You don't know what you're doing. Ok, maybe you do. But a little karate's a dangerous thing. We blow the hinges off the best kept secrets in DR, and will show you where you're making mistakes and how to correct them FAST.
Did a negative Tweet spread like wildfire across multiple social media outlets, you haven’t responded since it was posted 4 hours ago, and now you think your company is doomed for failure? In case you were wondering, ¼ of people share their negative experiences via social media and more than half of Tweeters expect a response in under an hour. But don’t panic just yet. Here are 6 steps to remedy the situation and retain your customer.
You may have read a customer’s negative comment via Twitter, but did it start there? It may be difficult (95% of brand mentions are irrelevant to customer service), but you need to drill into that 5%. Check all of your monitored mediums and review sites to track that customers experience with your business and explore how that crisscrosses with other comments and experiences. Fully understanding a person’s ups and downs as your customer will help you respond in the best way possible. That way you can respond with, “I see you’ve been purchasing our (insert product here), so I’m very sorry that you are now unhappy with (insert product here)…” Knowing a negative comment’s history will allow you to respond to the particular person effectively, and also allowing you to reply on every outlet so your reputation is revived wholly.
Besides unfavorable tweets, you could have an employee who accidentally Facebooked a personal status on the company account, or an ex-employee who’s on a biased rant. Your response of resolution will depend on the circumstances, so make sure the right person is making the right move with a customer complaint, while making sure that the resolution is cohesive to your brand’s culture. Is a customer having IT trouble? Your creative director probably can’t answer their question. Does your customer know you have a no-questions-asked return policy? The person that responds should know that and follow suit. Maybe your CEO needs to apologize for an insensitive picture. As mentioned in Part 1, putting together a crisis management team will help you avoid a lot of struggling to save face. Appropriating the right employee to the job and making sure they’re well versed in what your business’s policies are will make a world of difference.
As explained in Part 1, life is 90% of how you react to situations that come your way – especially when it comes to the negative ones. Never take a comment as a personal offense (although it may feel like someone just insulted your life’s work), especially if someone’s complaint is unfounded or just meant to cause a stir. A sincere apology is always in order, as well as taking responsibility for the dissatisfaction. Do this in the most personal way possible ¬– no one wants to deal with a robot when they have a problem, although their complaint may be digital. A direct approach using the information you obtained when tracking the source of the dissatisfaction demonstrates integrity and appreciation for a consumer’s business, as well as the desire to retain it. A ‘don’t’ example is Home Depot’s response after their racially offensive Super Bowl tweet pic – they used the same apology for each complaining tweet. If 10 (or hundreds and thousands, in Home Depot’s case) people tweeted that they were unhappy with the same product, don’t copy and paste the same apology to everyone; you may have cut corners but you also cut customers.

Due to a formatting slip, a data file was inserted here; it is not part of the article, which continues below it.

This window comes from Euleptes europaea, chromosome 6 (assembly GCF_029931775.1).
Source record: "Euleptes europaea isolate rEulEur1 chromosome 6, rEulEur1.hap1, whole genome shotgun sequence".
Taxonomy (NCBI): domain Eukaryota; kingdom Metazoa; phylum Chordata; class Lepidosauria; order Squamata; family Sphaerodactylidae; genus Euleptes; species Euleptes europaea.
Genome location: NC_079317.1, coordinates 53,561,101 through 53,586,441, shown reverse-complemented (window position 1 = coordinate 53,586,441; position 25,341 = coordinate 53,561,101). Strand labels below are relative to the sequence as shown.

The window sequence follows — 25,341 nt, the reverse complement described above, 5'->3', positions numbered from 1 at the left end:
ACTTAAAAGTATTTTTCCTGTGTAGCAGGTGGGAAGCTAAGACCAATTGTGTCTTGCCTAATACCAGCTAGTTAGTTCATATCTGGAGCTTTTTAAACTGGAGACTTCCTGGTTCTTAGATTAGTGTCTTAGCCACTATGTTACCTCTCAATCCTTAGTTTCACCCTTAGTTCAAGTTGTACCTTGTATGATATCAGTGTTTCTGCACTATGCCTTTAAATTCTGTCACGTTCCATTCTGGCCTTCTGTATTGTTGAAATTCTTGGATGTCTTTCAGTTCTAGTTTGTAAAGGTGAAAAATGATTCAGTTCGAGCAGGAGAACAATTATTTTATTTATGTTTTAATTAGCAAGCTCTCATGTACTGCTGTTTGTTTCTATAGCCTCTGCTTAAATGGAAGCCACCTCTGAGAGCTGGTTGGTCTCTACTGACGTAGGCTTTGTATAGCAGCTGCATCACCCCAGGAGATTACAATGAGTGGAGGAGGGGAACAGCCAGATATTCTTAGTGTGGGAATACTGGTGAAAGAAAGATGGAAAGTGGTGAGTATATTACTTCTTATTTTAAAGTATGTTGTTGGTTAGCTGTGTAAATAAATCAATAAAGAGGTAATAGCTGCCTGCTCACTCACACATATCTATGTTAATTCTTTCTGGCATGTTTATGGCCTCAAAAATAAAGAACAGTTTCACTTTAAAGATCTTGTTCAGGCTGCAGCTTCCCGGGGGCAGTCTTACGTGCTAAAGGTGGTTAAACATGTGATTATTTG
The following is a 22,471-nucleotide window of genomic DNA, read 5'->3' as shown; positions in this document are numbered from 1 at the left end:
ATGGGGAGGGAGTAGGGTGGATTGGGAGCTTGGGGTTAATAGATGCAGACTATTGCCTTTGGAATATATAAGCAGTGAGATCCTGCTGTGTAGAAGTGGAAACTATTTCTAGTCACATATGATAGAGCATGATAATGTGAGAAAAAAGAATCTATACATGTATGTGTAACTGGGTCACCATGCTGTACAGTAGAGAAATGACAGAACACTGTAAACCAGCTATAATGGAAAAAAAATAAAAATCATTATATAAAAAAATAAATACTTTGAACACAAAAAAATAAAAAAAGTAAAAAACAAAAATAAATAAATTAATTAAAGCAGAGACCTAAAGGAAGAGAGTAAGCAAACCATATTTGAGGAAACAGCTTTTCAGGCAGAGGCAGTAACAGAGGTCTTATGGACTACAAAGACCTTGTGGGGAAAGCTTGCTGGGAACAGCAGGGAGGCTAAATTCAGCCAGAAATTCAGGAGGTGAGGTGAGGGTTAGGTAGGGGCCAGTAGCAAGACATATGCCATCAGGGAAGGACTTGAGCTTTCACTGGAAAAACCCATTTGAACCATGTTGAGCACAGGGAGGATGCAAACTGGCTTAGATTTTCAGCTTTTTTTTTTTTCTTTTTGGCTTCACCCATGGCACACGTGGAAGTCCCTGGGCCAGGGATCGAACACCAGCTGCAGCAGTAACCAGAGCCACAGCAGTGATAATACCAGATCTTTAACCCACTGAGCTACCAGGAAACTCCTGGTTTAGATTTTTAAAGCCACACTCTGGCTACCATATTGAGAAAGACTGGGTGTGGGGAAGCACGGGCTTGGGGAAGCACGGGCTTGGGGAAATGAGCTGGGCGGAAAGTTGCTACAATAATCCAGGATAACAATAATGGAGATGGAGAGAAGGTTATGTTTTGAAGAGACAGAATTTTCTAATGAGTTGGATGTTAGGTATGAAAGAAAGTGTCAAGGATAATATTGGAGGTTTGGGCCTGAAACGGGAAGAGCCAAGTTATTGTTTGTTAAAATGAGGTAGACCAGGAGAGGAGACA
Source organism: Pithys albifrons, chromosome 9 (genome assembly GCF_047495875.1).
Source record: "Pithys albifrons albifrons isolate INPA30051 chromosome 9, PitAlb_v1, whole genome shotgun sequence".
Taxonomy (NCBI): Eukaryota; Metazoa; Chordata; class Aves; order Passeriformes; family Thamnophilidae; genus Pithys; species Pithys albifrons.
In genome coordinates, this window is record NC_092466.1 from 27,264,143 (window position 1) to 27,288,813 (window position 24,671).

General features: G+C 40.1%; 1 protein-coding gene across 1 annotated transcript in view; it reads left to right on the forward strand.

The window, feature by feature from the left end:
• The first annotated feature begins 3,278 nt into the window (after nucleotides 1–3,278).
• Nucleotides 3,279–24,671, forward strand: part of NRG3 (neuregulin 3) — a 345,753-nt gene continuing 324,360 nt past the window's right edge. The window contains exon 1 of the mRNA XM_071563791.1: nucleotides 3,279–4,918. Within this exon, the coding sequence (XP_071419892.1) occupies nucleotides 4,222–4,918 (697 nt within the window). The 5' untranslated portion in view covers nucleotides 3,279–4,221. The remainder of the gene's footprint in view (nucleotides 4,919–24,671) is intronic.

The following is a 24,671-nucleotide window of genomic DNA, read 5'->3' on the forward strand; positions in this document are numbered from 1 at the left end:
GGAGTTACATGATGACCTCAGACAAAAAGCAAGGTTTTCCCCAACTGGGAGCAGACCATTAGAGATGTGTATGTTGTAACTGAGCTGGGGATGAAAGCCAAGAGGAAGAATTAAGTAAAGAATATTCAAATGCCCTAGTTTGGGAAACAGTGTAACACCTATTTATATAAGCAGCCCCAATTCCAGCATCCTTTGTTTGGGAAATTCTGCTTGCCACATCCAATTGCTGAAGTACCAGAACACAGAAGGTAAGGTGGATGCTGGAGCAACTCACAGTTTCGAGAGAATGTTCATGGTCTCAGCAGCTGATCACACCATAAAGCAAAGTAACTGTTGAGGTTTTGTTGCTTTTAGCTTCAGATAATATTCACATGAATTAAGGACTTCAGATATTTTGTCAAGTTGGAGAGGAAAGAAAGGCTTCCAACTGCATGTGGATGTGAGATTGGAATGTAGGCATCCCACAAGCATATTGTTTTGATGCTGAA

A bad rep can snowball on social media, but also move to sites like RipOffReport.com. Employ your technical savvy skills to really nip social media blunders in the bud, wherever they may show up. If your company qualifies for a Wikipedia page, place one, as they naturally appear first in search results. Need another reason to have a LinkedIn profile? They are highly ranked on search results as well. The most effective way to create content that pushes negativity down is to use the search word key term(s) of the negative content and focus on image-centric updates (thanks, Pinterest and Instagram). If it’s a large issue, like a defective product due to a manufacturing malfunction, use those words to create blog posts, PowerPoint presentations, press releases, and other updates with impressive photos that direct back to your website, so that Google recognizes it as genuine content and places it at the top of the search list. Pushing this content through social media will give you an even bigger boost – that way all of your content is pushed to the forefront.
Instead of simply commenting ‘Sorry’ as a reply on Yelp or throwing a coupon at a naysayer, address each person directly and offer a phone number or e-mail to discuss and remedy the situation with a manager or employee with the circumstance’s category of expertise. Most customers didn’t post their negative comment just to be negative – they want a solution to their problem. Talking things out in a direct way will allow each party to fully understand the issue and the appropriate solution. This is where your crisis team comes in. Although this may take time and effort, it’s worth it – 90% of upset customers can be retained with excellent customer care.
After a negative situation is attended to, track how your approach affected business in the long run. Staying informed will give you perspective on how to handle certain situations and then you can fine-tune it to effectively provide excellent customer service while following your brand’s guidelines, turn a negative experience into a positive one, and improve your products and services. This way, you’ll always be prepared for the next crisis.
Want to avoid scrambling to fix future social media disasters? Only 36% of consumers have their issues solved quickly and effectively on social media. Don’t be one of them. Prepare and manage your rep with a few reminders from Part 1: